In the 1990s, Kaufmann’s Stasi file became the subject of a German literary controversy when it was revealed that Wolf had been among those reporting to the Stasi about Kaufmann (and, to a lesser extent, others). She was pilloried in much of the German media, including in a damning piece in the magazine Spiegel, even though Kaufmann, to whom she apologised, took her side. He did that not only because her transgressions were comparatively minor, but also because he was not somebody to hold grudges. When asked eight years ago to sum up his life, he said, “Life has been good to me. I’m not a victim. And I don’t feel like a victim.”

In Australia, Kaufmann may be remembered in the context of the uplifting and decidedly patriotic Dunera story, not least because he didn’t identify as a victim there either. Like many of those who later became known as the Dunera Boys, Kaufmann was appalled by the treatment meted out to the internees aboard the British ship but remembered fondly his first encounters with Australian soldiers, who escorted him and his fellow inmates to an internment camp in Hay. (He recalled his first impressions of Australia and Australians in a piece of autobiographical fiction published in Meanjin in 1954.)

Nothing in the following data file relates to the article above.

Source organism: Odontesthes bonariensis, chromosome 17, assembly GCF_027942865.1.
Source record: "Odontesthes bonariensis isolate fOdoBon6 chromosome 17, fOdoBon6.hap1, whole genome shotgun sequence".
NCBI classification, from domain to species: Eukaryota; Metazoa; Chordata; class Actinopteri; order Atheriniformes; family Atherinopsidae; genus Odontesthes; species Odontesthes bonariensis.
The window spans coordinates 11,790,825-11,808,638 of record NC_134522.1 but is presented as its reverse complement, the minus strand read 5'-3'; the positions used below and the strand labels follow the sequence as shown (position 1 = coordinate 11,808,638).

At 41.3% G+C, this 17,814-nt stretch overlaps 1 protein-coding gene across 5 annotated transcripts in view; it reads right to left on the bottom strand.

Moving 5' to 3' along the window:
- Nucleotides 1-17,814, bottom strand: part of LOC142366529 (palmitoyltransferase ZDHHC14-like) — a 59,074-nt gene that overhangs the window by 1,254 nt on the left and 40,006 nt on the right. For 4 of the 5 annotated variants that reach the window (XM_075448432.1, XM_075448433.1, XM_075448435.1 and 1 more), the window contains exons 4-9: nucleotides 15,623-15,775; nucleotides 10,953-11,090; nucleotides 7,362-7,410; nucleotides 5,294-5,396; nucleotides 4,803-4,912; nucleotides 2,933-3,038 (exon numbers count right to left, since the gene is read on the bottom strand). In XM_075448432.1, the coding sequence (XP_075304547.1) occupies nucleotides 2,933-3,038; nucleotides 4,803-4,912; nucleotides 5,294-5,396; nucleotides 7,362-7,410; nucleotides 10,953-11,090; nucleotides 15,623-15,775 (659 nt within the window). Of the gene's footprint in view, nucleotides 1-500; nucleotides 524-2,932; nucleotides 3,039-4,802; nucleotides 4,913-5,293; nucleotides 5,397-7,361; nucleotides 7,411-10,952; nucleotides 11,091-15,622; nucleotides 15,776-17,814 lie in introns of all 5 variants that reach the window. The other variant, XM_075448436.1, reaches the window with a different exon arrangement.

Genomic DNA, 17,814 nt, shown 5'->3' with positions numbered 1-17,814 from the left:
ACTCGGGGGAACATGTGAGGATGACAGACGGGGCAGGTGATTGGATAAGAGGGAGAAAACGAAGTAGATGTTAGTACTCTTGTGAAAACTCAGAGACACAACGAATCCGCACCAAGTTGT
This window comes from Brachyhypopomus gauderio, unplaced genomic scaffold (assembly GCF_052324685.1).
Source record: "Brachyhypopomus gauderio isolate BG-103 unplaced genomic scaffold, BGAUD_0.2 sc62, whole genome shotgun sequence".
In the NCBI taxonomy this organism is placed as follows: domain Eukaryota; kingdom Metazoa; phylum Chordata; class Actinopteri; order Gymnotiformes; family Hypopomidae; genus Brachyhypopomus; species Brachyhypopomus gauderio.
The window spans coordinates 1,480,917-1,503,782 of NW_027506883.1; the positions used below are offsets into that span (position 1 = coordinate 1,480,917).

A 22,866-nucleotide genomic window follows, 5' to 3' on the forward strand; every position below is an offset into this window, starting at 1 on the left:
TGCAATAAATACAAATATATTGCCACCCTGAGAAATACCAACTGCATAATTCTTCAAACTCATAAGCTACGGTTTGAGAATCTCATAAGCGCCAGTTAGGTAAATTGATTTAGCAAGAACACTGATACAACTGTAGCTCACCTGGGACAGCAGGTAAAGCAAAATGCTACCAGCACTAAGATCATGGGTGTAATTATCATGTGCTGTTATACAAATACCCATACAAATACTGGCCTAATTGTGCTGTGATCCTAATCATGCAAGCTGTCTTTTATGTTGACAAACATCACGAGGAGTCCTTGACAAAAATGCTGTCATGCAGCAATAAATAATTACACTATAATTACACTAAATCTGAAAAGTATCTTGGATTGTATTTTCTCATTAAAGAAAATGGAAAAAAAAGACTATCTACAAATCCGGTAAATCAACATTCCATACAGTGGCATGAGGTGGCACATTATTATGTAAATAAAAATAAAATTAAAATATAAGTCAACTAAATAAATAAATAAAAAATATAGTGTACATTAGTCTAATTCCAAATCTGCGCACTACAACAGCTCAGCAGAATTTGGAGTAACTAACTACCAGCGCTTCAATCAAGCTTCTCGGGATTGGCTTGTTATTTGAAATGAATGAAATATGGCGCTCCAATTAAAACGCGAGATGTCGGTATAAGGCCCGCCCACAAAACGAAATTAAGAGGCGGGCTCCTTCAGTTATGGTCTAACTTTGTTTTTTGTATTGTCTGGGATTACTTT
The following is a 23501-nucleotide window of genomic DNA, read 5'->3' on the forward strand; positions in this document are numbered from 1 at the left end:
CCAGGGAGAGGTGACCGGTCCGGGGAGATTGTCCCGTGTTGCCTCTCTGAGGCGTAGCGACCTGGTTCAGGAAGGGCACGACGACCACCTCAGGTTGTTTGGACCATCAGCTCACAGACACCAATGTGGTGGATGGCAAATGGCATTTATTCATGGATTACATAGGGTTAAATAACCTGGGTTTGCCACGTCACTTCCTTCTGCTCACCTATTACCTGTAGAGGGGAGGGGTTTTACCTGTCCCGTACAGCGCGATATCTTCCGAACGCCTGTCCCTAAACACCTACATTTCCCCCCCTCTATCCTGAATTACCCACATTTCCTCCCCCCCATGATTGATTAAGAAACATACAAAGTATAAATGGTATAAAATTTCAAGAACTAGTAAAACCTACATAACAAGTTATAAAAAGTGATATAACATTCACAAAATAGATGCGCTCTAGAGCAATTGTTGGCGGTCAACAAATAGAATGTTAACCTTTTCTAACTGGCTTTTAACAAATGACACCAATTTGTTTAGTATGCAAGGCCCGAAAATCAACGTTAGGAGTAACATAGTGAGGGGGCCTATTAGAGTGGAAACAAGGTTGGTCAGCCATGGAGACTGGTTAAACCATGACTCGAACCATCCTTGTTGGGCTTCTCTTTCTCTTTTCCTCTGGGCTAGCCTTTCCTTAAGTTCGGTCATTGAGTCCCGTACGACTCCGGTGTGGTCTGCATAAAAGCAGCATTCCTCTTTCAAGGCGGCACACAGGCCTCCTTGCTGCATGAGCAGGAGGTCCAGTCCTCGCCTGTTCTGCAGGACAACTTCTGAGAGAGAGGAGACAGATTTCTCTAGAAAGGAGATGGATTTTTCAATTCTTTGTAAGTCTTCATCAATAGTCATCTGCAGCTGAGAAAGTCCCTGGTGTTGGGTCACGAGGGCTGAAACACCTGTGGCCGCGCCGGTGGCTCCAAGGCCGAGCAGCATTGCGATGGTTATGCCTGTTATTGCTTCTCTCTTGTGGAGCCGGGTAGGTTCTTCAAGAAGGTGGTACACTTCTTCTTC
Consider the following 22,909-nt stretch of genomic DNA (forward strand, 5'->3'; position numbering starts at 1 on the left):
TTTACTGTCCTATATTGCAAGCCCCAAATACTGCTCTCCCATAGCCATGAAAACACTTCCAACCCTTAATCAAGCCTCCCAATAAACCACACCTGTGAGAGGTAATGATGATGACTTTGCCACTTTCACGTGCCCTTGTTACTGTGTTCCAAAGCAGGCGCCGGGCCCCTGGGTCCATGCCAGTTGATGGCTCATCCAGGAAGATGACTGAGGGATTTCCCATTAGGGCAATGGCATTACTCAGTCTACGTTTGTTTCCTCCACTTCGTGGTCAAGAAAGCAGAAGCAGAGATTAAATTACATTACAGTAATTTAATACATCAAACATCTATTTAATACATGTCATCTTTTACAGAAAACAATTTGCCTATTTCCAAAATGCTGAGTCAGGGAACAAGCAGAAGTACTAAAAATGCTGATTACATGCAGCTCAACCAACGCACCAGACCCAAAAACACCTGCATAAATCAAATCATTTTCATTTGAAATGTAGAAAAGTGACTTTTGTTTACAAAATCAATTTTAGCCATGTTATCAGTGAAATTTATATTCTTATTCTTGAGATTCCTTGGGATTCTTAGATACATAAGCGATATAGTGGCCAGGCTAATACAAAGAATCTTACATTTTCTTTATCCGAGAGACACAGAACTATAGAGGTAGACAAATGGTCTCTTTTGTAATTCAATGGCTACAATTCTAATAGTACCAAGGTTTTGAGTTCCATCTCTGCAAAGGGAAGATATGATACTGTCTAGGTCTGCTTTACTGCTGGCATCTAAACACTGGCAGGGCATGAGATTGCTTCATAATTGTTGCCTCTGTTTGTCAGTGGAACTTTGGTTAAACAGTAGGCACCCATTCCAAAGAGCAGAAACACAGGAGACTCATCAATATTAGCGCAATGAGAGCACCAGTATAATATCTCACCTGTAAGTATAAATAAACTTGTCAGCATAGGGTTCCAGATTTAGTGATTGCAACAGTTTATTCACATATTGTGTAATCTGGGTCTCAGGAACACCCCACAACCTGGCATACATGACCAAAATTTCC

When he interviewed Kaufmann on Late Night Live in 2014, Phillip Adams marvelled at the Dunera Boys as “the most extraordinary refugees we received” and described their contribution to Australia as “beyond parallel.” Kaufmann happily played along, referring to his stint in Hay as the “formative time of my life.” •